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How To Add An Empty Folder In Git Using .gitkeep?

Tim Mouskhelichvili
Tim Mouskhelichvili
2 minutes to read

If you regularly work with Git, you have surely noticed that Git doesn't like empty folders. It doesn't include them when you try to commit. Luckily, you can still add an empty folder in Git using a .gitkeep file.

To add an empty folder in Git, create an empty file named .gitkeep inside that folder.

This article will explain empty folders in Git and the .gitkeep file.

Let's get to it 😎.

git add empty folder

Why track empty folders?

In some cases, tracking empty folders inside Git is useful:

  • Some projects will not work without an empty folder.
  • To make a predefined folder structure available to every user.

Why does Git ignore empty folders?

Git doesn't include empty folders because it only cares about files.

That's why you can have a different folder structure on your local repository and the remote.

Luckily, there is still a way to stage, commit and push an empty folder.

How to add an empty folder?

Add an empty .gitkeep file inside the desired folder.

Then, using the git status command, verify that Git sees the changes.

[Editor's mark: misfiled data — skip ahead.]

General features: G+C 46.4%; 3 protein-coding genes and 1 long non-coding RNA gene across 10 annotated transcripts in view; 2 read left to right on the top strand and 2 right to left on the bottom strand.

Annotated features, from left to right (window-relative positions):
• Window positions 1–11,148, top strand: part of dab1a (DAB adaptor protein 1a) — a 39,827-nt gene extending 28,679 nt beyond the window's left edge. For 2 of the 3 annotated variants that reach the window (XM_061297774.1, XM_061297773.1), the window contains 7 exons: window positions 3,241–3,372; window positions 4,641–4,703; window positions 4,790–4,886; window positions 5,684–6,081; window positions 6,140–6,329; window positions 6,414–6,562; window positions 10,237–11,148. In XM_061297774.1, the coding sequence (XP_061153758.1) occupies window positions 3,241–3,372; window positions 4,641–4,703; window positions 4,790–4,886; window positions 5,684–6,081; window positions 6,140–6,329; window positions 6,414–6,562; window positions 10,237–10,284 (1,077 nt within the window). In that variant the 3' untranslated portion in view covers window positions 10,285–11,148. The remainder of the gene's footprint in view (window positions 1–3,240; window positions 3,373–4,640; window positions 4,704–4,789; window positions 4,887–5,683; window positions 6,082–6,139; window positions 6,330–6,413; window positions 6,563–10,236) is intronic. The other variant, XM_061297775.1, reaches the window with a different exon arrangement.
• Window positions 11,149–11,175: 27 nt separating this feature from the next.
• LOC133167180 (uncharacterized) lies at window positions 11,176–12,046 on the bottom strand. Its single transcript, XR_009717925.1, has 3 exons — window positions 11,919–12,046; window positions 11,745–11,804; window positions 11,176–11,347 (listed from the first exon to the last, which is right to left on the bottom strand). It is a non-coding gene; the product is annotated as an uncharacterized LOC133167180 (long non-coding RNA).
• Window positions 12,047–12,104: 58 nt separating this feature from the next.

Finally, stage the changes, commit and push to a remote.

The .gitkeep file is not a standard file in the Git software and is not part of official documentation. However, that filename is an unwritten rule that most developers follow when adding new empty folders.

Another option is to add a README.md file inside the folder that explains why you want this folder to be empty.

How to keep a folder empty?

To keep a folder empty, utilize the .gitignore file.

Add a .gitignore file to the desired folder with this content:

bash# Ignore everything in this folder
*
# Except this file
!.gitignore

This will ensure that this folder stays empty, even if you add files or folders inside.

Final thoughts

As you can see, it is not possible to truly add an empty folder in Git. You need to add a hack in the form of a file to do it.

git add empty folder

Here are some other Git tutorials that I wrote (if you are interested):

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